The first type of apple we want to look at is the crabapple tree, which is the only type of apple tree native to the United States. The primary difference between a crabapple and regular apple trees is the size of the apples. Crabapples are typically 2 inches or less in diameter, while a ripe apple will be larger. The crabapple’s size also makes it quite sour tasting. While you are unlikely to want to grow a crabapple tree in your yard because it doesn’t produce attractive apples, they can be handy to have nearby because they can cross-pollinate your apples to get a better crop.
Flowering Group 1 – Zone 2
2. Early Harvest
As the name suggests, Early Harvest apples are usually the first to produce edible apples each season. They do well if you cross-pollinate them with white-flowering crabapples, and the trees don’t get too large. Instead, they typically stay between 20–25 feet tall. The trees grow quickly and enjoy moist soil. The apples are usually yellow and keep for several weeks.
The Gravenstein apple is a hardy tree that can withstand harsh conditions. It tends to produce popular apples for cider and baking because the apples tend to be slightly sour. They can also ripen unevenly, so you must pick Gravenstein apples frequently. These trees are a little smaller than the Early Harvest, and they only grow to 15–20 feet tall.
Flowering Group 2 – Zone 3
Lodi apples are typically a pale green and covered with tiny pores that give them a slightly dimpled appearance. It’s a crunchy fruit that starts sour and turns sweet as you chew. Cooks usually use them for baking and sauce, and the trees can be anywhere from 10–25 feet tall. It’s a fast-growing tree that cross-pollinates well with trees from the lower zones.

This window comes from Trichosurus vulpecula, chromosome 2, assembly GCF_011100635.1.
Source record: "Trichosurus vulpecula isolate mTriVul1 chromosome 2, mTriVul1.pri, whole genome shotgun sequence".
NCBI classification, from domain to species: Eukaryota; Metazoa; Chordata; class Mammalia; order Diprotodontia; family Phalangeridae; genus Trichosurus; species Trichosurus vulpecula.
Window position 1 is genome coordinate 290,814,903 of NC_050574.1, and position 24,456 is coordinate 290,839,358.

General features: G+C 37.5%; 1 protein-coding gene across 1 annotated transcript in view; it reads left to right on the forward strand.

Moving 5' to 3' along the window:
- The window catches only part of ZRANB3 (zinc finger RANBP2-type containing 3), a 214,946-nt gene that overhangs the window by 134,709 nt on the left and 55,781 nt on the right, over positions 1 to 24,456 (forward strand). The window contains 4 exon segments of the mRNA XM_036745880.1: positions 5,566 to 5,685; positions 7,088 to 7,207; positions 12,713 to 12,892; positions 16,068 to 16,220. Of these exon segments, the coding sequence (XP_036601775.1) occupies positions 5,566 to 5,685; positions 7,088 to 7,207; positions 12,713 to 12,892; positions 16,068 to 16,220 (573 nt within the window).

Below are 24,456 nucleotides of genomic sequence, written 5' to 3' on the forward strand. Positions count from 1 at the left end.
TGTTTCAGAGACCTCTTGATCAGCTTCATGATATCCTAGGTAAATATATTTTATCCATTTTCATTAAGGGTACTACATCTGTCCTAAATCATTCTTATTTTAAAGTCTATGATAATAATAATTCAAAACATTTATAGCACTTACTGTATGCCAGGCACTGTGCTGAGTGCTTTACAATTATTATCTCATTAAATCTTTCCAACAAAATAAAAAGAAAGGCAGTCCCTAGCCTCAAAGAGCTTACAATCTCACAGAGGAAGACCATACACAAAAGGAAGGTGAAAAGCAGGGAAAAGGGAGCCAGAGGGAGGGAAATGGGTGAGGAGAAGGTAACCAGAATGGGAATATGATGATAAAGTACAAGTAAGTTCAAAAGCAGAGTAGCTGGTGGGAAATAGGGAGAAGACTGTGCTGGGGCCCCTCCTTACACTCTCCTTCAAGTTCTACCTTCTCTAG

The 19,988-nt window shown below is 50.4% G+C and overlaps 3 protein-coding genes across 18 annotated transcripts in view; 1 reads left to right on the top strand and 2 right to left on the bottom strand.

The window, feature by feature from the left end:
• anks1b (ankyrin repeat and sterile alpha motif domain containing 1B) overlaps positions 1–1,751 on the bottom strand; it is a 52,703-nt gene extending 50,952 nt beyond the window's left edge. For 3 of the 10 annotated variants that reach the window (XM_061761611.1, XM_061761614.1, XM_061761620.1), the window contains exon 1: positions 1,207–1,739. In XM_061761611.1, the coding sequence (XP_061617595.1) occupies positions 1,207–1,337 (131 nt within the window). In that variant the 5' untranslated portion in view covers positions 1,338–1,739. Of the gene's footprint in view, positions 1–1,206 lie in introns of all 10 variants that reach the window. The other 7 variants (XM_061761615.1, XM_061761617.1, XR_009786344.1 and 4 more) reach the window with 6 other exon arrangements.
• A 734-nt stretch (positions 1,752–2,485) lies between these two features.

Mcintosh apples are the national apple of Canada, but they also grow well in many parts of the United States. The skin of these apples is usually bright red with areas of green or white. It’s a crunchy and tart-tasting apple that is perfect for eating raw or cooking, making it one of the 10 best-selling varieties in America. McIntoshTrees usually grow 15–20 feet tall, and they are quite hardy.
Flowering Group 3 – Zone 4
6. Arkansas Black
Arkansas Black apples are dark red to purple and have waxy skin. They are aromatic, and it’s one of the few varieties where the apples taste better after you store them away, and they will stay good for up to 4 months. Arkansas Black apple trees usually grow from 12–16 feet tall and produce a large harvest of apples.